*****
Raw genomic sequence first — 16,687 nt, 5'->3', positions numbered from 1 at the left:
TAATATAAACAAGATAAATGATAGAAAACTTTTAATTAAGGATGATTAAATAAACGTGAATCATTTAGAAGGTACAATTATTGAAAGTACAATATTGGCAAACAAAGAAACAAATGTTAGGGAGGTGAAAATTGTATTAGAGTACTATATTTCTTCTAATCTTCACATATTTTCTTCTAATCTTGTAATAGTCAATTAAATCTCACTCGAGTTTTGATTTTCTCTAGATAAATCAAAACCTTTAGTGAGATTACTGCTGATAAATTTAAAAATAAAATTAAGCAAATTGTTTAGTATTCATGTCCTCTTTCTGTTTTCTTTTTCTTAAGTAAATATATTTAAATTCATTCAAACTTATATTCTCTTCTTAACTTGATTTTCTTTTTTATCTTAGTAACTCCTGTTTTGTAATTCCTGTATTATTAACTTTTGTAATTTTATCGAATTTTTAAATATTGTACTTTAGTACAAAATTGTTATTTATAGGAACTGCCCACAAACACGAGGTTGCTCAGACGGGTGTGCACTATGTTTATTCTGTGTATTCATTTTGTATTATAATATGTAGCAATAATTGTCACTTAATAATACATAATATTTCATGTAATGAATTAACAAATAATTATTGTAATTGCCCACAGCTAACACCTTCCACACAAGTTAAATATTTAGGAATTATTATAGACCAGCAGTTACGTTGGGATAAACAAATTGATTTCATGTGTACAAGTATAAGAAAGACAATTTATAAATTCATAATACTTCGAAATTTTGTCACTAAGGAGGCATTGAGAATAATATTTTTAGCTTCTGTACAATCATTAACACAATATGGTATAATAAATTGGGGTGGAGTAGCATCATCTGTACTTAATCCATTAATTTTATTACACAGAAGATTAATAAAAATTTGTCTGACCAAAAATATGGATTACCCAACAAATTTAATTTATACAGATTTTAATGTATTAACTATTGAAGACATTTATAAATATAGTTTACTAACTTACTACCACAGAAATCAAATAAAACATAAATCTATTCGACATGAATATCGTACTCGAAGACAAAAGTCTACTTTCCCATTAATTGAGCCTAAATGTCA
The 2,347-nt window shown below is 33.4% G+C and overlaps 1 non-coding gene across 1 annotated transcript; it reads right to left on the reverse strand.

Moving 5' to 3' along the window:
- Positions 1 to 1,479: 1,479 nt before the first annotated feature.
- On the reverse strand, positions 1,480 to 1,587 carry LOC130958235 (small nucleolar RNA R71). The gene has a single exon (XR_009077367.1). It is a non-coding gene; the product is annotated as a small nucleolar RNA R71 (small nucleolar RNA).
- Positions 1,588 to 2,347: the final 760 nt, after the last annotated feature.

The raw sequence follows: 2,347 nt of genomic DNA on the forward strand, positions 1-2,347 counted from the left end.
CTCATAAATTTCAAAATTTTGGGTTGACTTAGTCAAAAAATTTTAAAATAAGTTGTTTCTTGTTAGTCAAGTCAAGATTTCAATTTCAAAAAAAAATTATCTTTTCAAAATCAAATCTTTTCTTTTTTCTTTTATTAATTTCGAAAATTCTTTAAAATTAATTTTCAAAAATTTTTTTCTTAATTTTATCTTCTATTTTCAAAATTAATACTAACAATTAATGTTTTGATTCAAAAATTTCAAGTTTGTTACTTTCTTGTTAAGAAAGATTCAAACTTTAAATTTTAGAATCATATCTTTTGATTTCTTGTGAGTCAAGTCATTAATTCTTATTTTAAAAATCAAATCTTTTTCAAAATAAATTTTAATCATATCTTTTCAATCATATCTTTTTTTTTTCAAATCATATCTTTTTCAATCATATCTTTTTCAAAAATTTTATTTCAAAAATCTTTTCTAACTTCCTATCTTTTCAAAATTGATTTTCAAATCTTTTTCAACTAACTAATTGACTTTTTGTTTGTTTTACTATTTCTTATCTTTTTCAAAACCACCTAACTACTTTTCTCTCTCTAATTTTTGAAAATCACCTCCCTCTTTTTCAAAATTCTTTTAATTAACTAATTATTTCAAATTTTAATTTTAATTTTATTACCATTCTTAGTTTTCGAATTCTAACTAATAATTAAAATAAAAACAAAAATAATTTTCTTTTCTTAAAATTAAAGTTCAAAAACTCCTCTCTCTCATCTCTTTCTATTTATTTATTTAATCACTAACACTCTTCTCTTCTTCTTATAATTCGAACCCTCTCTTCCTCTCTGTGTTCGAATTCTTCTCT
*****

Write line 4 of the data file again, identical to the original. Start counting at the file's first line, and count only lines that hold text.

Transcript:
Moving 5' to 3' along the window: